There’s a scene in an old 30 Rock episode where we see Liz Lemon’s most recent Google searches: “singles yoga” and “scalp pain.” Hilarious, yes, but the moment also illustrated how often we appeal to the Internet with nebulous health concerns like “bleary vision,” “weird snoring,” and yup, “scalp pain.”
This behavior is so ubiquitous, a group of scientists at Microsoft, Stanford, and Columbia University are examining search data as a way to identify drug interactions and side effects that doctors might miss. In a study called "Web-Scale Pharmacovigilance: Listening to Signals from the Crowd, the scientists proved that by analyzing several million search queries, they could predict that two medications (an antidepressant and a cholesterol drug) would cause harmful side effects.
Why does this matter? For one thing, it’s a huge improvement on the existing infrastructure for identifying side effects. According to the New York Times, "the F.D.A. asks physicians to report side effects through a system known as the Adverse Event Reporting System. But its scope is limited by the fact that data is generated only when a physician notices something and reports it."
And even if a doctor does take notice, it might not change what’s being prescribed for years, which means that potentially millions of patients are being affected by unreported side effects. Multiply that by thousands of drugs being prescribed in millions of different combinations, and you’ve got an impossibly complex network of interactions. Most patients will rarely go so far as to report a side effect, but many will search the Internet for advice on their symptoms, creating a massive reservoir of data that contains clues about these conditions. The Times explains:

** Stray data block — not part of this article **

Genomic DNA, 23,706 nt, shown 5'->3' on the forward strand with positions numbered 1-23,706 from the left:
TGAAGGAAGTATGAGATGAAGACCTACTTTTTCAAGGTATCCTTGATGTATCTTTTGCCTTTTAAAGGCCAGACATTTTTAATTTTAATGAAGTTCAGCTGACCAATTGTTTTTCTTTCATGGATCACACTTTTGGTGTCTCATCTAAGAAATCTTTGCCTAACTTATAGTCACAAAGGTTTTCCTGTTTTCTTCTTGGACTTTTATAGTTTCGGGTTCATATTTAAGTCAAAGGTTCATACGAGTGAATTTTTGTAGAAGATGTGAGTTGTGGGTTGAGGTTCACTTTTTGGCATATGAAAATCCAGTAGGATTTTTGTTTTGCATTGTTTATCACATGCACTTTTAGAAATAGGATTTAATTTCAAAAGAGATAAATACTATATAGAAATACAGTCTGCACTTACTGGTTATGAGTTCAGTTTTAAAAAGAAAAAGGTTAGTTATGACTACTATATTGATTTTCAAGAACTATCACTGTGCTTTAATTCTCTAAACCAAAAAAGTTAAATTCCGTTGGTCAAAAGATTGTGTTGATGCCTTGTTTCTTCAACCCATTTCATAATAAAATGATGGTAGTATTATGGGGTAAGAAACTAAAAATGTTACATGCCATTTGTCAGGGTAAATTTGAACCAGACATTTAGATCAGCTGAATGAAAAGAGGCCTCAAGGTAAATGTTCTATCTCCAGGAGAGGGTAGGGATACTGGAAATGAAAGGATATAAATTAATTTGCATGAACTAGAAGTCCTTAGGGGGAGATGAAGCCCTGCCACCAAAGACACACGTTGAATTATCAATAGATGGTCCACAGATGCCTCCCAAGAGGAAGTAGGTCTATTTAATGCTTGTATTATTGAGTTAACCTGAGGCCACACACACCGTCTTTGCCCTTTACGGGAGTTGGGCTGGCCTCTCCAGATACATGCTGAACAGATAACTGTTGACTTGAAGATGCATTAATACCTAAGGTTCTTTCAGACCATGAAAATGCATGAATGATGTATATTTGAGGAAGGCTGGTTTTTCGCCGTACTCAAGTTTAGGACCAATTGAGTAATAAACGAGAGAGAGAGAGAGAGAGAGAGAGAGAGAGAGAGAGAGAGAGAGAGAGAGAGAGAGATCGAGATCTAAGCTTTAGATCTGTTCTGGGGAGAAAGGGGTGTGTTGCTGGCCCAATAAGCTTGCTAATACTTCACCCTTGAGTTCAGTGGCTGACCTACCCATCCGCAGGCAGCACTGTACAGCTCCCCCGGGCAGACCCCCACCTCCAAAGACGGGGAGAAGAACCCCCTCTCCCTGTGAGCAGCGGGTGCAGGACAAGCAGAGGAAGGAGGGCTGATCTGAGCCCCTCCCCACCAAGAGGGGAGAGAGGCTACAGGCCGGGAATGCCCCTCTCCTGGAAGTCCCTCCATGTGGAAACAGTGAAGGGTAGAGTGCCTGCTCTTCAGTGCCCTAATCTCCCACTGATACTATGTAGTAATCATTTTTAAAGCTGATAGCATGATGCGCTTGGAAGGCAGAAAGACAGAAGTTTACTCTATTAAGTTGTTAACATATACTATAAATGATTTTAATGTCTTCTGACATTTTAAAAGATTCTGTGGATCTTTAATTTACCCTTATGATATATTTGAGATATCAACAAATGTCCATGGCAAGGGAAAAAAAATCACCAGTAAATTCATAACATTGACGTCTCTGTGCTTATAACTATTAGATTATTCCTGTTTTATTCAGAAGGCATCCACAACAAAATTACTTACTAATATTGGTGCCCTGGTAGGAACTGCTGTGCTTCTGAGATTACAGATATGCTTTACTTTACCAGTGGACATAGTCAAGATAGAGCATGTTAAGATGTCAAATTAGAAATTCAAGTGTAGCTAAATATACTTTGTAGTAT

The researchers said they were surprised by the strength of the 'signal’ that they detected in the searches and argued that it would be a valuable tool for the F.D.A. to add to its current system for tracking adverse effects. 'There is a potential public health benefit in listening to such signals,' they wrote in the paper, 'and integrating them with other sources of information.'
The researchers said that they were now thinking about how to add new sources of information, like behavioral data and information from social media sources. The challenge, they noted, was to integrate new sources of data while protecting individual privacy.
'I think there are tons of drug-drug interactions—that’s the bad news,' Dr. Altman said. 'The good news is we also have ways to evaluate the public health impact.
Of course, they aren’t the first to use Internet search data to quantify information about health. At the beginning of the flu season, we wrote about the incredible prescience of Google Flu Trends, which is able to predict when flu outbreaks will hit far more quickly than the CDC, simply by measuring how often people searched for "flu symptoms" and the like. Interestingly, though, media hype can skew the data. When Flu Trends sparked a flurry of blog posts, the map spiked a false positive. And as scientists (as well as the curious public) begin searching for news about particular drugs or interactions, they could—at least theoretically—funk up the data in a similar way.
Check out the full story here.